This Is What Happens When There Are Too Many Meetings
Why a 9-to-10 is the new 9-to-5
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After two years of working from home, I don’t have one unified period of getting things done. I have several mini periods. Work isn’t a contiguous landmass of focus; it’s more like an archipelago of productivity amid a sea of chores, meals, mental breaks, and other responsibilities.
In particular, I’ve noticed a new island of work at the end of the day. Sometime around 9 p.m., I’ll open my computer and see that I have about a dozen urgent-ish emails and Slack messages. So, while in front of the television or with a podcast playing in the background, I’ll spend a late-night hour or more replying to these messages, typing the same intro over and over: “Sorry for the delay …” “Oops, I missed this …” “Hey, just seeing that you …”
Apparently I’m not alone. Last week, Microsoft published a study that offers an eerie reflection of my working life. Traditionally, the researchers said, white-collar workers—or “knowledge workers,” in the modern parlance—have had two productivity peaks in their workday: just before lunch and just after lunch. But since the pandemic, a third and smaller bump of work has emerged in the late evening. Microsoft’s researchers refer to this phenomenon as the “triple peak day.”
For the new study, workers allowed Microsoft to track their “keyboard events”—a funny euphemism for sending emails or engaging with productivity applications on a work computer. While most people didn’t show a third mountain of work in the evening, 30 percent did. They were working almost as much at 10 p.m. as they were at 8 a.m.
Several underlying phenomena are pushing up this third mountain of work. One is the flexibility of at-home work. For example, parents of young kids might interrupt their workday or cut it off early for school pickup, dinnertime, bedtime, and other child care. This leaves a rump of work that they finish up later. Other workers are night owls who get their second wind—or even their primary gust of creativity—just before bed.
That’s the positive spin on Microsoft’s findings: Flexible, remote work allows people to move the day around and match productivity to inspiration. But the triple peak isn’t all positive.
Microsoft has also found that the pandemic has simply led to more overall work. According to company research, the average workday has expanded by 13 percent—about an hour—since March 2020, and average after-hours work has increased by twice as much. People might be working longer hours for several reasons. At home, work is especially leaky: Leisure bleeds into labor (reading TMZ during a Zoom meeting) and work seeps into leisure (answering emails at the dinner table).
Home and work used to have stronger geographical and technological boundaries: We left our house, drove to an office or factory, and then returned home, leaving the tools of work behind. Today, most knowledge work is basically just communication, which makes it indistinguishable from a lot of leisure. Chat with a colleague, or a friend; call a client, or a sibling: The biggest difference between these activities is the person on the other end of the horn. As work becomes more like life, it also becomes more of life.
Something else is pushing work into our evenings: White-collar work has become a bonanza of meetings. In the first months of the pandemic, Microsoft saw online meetings soar as offices shut down. By the end of 2020, the number of meetings had doubled. In 2021, it just kept growing. This year it’s hit an all-time high.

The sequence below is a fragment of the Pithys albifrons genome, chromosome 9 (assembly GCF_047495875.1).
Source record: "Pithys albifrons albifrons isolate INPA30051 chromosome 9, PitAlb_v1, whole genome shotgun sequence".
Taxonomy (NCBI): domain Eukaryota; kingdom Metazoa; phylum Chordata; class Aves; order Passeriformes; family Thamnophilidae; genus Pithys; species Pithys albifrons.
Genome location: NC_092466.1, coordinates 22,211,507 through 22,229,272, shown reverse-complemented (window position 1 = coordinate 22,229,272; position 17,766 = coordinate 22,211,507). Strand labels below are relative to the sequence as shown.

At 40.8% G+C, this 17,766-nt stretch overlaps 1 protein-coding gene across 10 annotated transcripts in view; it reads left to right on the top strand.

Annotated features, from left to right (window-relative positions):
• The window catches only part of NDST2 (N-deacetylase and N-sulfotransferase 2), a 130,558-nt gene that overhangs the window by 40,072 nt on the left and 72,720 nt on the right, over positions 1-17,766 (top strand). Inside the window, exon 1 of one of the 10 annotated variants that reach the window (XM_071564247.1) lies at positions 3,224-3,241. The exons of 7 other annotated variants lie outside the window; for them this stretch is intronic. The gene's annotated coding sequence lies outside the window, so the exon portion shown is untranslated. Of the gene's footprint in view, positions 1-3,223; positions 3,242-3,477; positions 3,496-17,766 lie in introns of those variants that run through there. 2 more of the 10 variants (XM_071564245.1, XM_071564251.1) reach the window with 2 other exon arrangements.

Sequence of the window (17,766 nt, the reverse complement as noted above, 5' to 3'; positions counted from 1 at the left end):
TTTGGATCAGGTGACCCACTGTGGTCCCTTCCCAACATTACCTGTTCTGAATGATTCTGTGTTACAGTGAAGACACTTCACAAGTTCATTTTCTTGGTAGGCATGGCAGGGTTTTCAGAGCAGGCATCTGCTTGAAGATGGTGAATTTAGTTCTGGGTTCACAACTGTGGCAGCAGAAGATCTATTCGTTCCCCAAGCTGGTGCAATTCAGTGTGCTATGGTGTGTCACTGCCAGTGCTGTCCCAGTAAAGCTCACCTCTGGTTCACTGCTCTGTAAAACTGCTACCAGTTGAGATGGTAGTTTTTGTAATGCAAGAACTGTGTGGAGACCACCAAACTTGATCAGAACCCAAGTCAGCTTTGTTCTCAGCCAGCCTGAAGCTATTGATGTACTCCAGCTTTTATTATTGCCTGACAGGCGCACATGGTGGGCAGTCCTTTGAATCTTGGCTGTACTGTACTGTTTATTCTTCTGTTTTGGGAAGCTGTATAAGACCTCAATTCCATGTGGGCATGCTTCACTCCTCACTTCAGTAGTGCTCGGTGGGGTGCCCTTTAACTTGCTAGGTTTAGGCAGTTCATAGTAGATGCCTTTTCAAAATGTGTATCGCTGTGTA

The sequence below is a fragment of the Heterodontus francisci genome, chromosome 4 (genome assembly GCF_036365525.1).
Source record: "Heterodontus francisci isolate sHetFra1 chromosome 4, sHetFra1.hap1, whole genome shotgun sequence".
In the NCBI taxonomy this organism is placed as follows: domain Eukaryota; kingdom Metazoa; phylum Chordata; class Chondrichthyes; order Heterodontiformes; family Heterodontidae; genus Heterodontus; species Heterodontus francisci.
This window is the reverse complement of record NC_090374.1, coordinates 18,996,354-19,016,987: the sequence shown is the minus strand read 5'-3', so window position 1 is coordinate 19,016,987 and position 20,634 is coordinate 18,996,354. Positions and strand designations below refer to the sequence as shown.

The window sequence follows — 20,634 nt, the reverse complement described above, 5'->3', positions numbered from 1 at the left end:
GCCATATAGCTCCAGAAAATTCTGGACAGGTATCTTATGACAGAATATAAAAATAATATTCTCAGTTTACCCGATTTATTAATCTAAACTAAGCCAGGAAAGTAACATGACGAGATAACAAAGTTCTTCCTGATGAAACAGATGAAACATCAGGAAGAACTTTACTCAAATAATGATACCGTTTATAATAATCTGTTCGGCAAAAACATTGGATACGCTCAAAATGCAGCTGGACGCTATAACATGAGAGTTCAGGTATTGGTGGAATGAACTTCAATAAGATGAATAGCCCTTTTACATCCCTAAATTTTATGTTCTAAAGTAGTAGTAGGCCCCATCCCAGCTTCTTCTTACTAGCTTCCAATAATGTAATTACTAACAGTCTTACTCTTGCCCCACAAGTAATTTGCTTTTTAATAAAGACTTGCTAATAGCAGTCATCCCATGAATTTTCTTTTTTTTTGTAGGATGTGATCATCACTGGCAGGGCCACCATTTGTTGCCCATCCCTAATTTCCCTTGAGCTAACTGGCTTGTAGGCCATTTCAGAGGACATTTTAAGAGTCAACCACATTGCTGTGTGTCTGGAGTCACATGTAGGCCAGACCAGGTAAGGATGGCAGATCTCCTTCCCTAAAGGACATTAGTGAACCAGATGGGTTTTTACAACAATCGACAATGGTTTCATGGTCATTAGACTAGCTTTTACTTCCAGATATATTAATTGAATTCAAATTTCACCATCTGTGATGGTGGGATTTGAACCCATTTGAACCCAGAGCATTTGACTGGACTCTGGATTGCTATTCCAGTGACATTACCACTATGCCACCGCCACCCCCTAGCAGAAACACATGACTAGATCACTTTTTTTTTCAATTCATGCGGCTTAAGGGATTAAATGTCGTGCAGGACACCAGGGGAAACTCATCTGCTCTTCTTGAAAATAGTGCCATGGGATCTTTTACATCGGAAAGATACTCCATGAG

“People have 250 percent more meetings every day than they did before the pandemic,” says Mary Czerwinski, the research manager of the Human Understanding and Empathy group at Microsoft. “That means everything else—like coding and email and writing—is being pushed later.” Workday creep and meeting creep aren’t two separate trends; they’re the same trend.
At a deep level, meeting inflation is about the outdated expectation that all office work ought to be synchronous, or happening at the same time for everyone. Meetings require synchronicity: Everybody be present now. But most white-collar labor can be at least somewhat asynchronous. We send emails and chats that don’t require an immediate response. We edit and share documents without the expectation that our colleagues will attend to our work in a matter of milliseconds. Good remote managers should be time ninjas, continually deciding what work must be synchronous (meetings) and what work can be asynchronous (emails or shared docs).
“The future of work requires that we think about what work should be real-time and what should be anytime,” says Javier Hernandez, a researcher at Microsoft. One obvious solution is fewer meetings—or at least fewer days for meetings. Czerwinski told me that having two or even three meeting-free days during the week has been better for her team’s productivity. Another solution is recording meetings for subsequent playback to allow colleagues to catch up later, which is especially helpful for global teams whose members can’t all be awake and online at the same time. Yet another is asking employees about their “chronotype” to have a better understanding of who’s a night owl and who’s an early bird.
We need a deeper theory of work and time. When we say “That meeting should have been an email,” we’re not just saying “My boss wouldn’t stop talking.” We’re also saying “I think the information from that synchronous event would have been more productively shared as an asynchronous communication, so that an hour of necessary work wasn’t shifted later into the workday.” Our late-night mini workdays are not just an expression of benign flexibility. They’re also the consequence of inflexible managers filling the day with so many meetings that we have to add a “worknight” to do our job.